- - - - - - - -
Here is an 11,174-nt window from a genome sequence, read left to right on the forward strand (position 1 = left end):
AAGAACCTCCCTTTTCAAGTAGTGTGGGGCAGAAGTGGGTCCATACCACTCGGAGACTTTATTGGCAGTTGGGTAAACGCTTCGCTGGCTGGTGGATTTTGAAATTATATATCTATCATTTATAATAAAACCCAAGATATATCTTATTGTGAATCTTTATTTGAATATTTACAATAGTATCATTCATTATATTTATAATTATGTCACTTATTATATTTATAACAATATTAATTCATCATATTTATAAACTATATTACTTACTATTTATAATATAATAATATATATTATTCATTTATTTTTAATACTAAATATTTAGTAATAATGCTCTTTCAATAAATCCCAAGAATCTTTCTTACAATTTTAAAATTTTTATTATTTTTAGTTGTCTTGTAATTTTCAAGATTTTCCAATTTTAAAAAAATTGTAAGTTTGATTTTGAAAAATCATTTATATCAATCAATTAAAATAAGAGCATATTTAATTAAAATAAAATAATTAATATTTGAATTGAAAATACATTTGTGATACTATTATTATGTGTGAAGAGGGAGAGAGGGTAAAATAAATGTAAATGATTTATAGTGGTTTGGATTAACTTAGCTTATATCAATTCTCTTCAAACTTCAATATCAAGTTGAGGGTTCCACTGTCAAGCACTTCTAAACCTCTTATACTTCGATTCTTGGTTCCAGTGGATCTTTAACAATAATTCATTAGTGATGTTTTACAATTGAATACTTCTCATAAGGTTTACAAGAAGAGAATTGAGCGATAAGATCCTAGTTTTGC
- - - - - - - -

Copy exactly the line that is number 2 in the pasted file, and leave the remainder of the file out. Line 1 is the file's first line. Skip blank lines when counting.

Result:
AAGAACCTCCCTTTTCAAGTAGTGTGGGGCAGAAGTGGGTCCATACCACTCGGAGACTTTATTGGCAGTTGGGTAAACGCTTCGCTGGCTGGTGGATTTTGAAATTATATATCTATCATTTATAATAAAACCCAAGATATATCTTATTGTGAATCTTTATTTGAATATTTACAATAGTATCATTCATTATATTTATAATTATGTCACTTATTATATTTATAACAATATTAATTCATCATATTTATAAACTATATTACTTACTATTTATAATATAATAATATATATTATTCATTTATTTTTAATACTAAATATTTAGTAATAATGCTCTTTCAATAAATCCCAAGAATCTTTCTTACAATTTTAAAATTTTTATTATTTTTAGTTGTCTTGTAATTTTCAAGATTTTCCAATTTTAAAAAAATTGTAAGTTTGATTTTGAAAAATCATTTATATCAATCAATTAAAATAAGAGCATATTTAATTAAAATAAAATAATTAATATTTGAATTGAAAATACATTTGTGATACTATTATTATGTGTGAAGAGGGAGAGAGGGTAAAATAAATGTAAATGATTTATAGTGGTTTGGATTAACTTAGCTTATATCAATTCTCTTCAAACTTCAATATCAAGTTGAGGGTTCCACTGTCAAGCACTTCTAAACCTCTTATACTTCGATTCTTGGTTCCAGTGGATCTTTAACAATAATTCATTAGTGATGTTTTACAATTGAATACTTCTCATAAGGTTTACAAGAAGAGAATTGAGCGATAAGATCCTAGTTTTGC